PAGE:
Coral Relief Strike Team: On A Mission To Save Dominica's Coral Reefs
Dominica's coral reefs are under serious threat from a new disease affecting coral all over the world. But, a non-governmental organization here is stepping up to the plate and taking the necessary steps to combat this problem.
Resilient Dominica (RezDM) is a Non-Government Organisation (NGO) formed shortly after Hurricane Maria under the Daniel Langlois Foundation in an attempt to rebuild and strengthen resilience in the communities of Soufriere, Scotts Head, and Gallion.
The Soufriere Scotts Head Marine Reserve (SSMR) is one of Dominica's iconic diving and snorkeling sites due to its plethora of breathtaking coral reefs and underwater life.
Coral disease arrives
Unfortunately, a coral disease discovered off the southern coast of the United States almost ten years ago has made its way to Dominica.
"It is called Stony Coral Tissue Loss Disease and it is probably the most devasting disease in the history of corals," Project Manager for Resilient Dominica (RezDM) Simon Walsh, told The Sun. "It started in Florida in 2014 and last year arrived in Portsmouth. Since then, it has come down to the Soufriere Scotts Head Marine Reserve. So it is a very serious issue."
In order to tackle this new disease, RezDM will create a coral relief strike team where people from the communities will be employed to treat the affected coral. Additionally, a special boat will be brought into the country to further bolster the effort.
"You basically need a team that can go out and applies the treatment to the coral as the infection hits them," Walsh explained.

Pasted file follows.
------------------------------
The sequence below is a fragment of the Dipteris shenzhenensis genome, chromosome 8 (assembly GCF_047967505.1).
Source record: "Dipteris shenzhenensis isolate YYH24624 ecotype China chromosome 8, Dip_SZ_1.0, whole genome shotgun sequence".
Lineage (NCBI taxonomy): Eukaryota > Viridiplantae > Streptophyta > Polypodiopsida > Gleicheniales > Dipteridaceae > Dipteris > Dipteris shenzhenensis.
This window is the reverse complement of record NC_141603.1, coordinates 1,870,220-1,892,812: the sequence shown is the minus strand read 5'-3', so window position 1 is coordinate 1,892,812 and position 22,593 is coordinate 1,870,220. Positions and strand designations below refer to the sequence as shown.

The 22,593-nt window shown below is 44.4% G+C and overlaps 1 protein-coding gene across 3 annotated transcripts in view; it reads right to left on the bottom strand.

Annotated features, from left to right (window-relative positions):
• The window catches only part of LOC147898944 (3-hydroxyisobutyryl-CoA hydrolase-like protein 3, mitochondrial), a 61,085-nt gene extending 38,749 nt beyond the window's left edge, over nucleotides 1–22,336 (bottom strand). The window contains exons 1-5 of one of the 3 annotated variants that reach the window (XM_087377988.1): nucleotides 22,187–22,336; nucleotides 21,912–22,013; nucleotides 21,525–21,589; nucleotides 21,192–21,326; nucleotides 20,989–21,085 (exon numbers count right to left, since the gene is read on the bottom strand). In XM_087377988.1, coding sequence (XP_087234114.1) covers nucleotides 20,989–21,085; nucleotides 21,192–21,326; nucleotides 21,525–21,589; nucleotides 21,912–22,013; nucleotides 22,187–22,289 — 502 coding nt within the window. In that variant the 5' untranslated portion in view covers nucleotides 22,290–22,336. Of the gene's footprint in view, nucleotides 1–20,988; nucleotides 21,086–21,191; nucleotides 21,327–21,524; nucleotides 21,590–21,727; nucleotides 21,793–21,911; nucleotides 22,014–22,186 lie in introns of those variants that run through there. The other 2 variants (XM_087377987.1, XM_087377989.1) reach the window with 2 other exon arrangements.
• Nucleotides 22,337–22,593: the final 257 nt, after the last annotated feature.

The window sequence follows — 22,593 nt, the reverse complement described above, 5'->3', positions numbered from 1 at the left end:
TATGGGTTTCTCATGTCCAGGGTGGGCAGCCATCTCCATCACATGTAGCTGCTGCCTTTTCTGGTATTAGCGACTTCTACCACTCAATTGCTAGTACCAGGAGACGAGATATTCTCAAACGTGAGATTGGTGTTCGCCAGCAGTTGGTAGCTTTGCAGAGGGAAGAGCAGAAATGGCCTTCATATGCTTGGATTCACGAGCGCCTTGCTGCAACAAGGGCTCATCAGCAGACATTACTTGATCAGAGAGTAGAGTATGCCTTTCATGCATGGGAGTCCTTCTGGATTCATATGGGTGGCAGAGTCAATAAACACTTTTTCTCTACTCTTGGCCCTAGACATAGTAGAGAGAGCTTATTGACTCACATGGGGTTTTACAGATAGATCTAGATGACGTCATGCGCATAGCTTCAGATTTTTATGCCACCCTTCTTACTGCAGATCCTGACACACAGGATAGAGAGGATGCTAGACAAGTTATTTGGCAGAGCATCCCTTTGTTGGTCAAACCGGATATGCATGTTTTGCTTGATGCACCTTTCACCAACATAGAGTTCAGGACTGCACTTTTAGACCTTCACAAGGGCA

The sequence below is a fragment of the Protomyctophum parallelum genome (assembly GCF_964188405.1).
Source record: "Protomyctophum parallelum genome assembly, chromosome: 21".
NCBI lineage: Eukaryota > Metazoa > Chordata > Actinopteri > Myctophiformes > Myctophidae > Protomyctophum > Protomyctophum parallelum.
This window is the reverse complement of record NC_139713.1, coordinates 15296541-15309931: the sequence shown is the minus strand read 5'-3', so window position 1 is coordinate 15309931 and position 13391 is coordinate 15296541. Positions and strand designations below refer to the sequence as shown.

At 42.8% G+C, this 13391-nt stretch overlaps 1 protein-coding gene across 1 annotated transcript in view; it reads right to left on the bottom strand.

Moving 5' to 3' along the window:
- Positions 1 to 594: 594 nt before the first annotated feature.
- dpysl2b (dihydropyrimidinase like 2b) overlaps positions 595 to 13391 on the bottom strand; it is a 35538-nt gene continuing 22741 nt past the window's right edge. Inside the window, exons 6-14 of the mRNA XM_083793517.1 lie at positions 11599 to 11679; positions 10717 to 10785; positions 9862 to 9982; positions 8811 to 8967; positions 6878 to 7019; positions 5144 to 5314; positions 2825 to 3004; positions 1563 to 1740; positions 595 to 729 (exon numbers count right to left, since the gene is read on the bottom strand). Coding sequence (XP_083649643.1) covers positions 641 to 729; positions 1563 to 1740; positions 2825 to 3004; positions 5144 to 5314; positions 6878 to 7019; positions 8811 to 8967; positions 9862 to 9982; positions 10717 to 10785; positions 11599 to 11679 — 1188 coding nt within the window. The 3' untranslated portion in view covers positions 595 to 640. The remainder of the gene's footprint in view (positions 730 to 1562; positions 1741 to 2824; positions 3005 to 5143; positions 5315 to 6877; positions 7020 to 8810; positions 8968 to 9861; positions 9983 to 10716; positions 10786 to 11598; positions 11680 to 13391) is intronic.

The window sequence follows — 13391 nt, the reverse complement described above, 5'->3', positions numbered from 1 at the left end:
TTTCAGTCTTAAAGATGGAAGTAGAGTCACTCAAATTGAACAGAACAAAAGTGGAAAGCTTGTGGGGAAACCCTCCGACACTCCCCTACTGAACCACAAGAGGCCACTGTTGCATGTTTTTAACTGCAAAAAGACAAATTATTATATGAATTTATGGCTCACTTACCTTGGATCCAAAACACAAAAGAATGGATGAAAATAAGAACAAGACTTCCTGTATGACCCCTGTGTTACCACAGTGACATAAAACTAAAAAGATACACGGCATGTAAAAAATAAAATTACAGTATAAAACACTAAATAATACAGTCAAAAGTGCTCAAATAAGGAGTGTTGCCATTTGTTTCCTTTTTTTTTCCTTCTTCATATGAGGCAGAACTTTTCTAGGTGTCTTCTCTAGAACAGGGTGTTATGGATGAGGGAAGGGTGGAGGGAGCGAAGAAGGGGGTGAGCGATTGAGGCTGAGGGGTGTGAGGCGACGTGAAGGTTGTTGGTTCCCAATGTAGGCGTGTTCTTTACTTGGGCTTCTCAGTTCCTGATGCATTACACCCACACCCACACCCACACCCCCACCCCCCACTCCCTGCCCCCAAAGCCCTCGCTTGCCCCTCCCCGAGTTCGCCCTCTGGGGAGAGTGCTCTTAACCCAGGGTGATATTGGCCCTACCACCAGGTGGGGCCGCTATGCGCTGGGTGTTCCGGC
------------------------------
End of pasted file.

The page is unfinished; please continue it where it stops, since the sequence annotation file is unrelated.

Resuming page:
This coral relief strike team has received the approval of the Ministry of Blue and Green Economy and the member of parliament for the Soufriere constituency, Denise Charles.
According to Walsh, "the boat should be arriving within the next month."
Dominica's coral reefs are still relatively intact
The Sun was reassured that though the Stony Coral Tissue Loss Disease has been identified in the country and has been known to decimate reefs around the world, Dominica's reefs are still in very good shape.
"I do want to say our reefs are still in great condition, we have incredibly healthy sponge life, way more than most countries in the Caribbean," Walsh said. "Our reefs are still looking great. People are diving every day in the dive sector, tourists are just amazed at the quality of our reefs. So we are still in great shape, but this is a serious threat to the future of our reefs."
Considerable work has already been done to treat the disease since discovering it in the SSMR. However, more needs to be done in order to keep the threat at bay. "We are starting to see the loss of some stony coral but the dive sector has actually been treating this disease for the last month," Walsh said. "So we manage to save a lot of the coral but it is something that requires constant monitoring, constant treatment, and constant surveying."
To date, there is no cure for the Stony Coral Tissue Loss Disease which makes treatment of the reef an onerous task.
"It is quite a heavily intensive workload until, hopefully, the scientists find some long-term solution for the treatment so there is a guarantee that once we treat it, it stays resilient," Walsh said.
Resilient Dominica is committed to ensuring the diving and snorkeling sector's most prized resource is safeguarded to preserve that aspect of the country's tourism product.
"We need to make sure we can stay on top of the game as far as the health of our reef and that is really what Resilient Dominica is trying to put their resources into; making sure we do all that we can to fight this disease," Walsh said.
Walsh laments that because the Stony Coral Tissue Loss Disease is invisible to most people it does not get a lot of publicity despite the severity of its impact. He is hopeful the coral relief strike team will reinforce and support the local area management authority of the Soufriere Scotts Head Marine Reserve.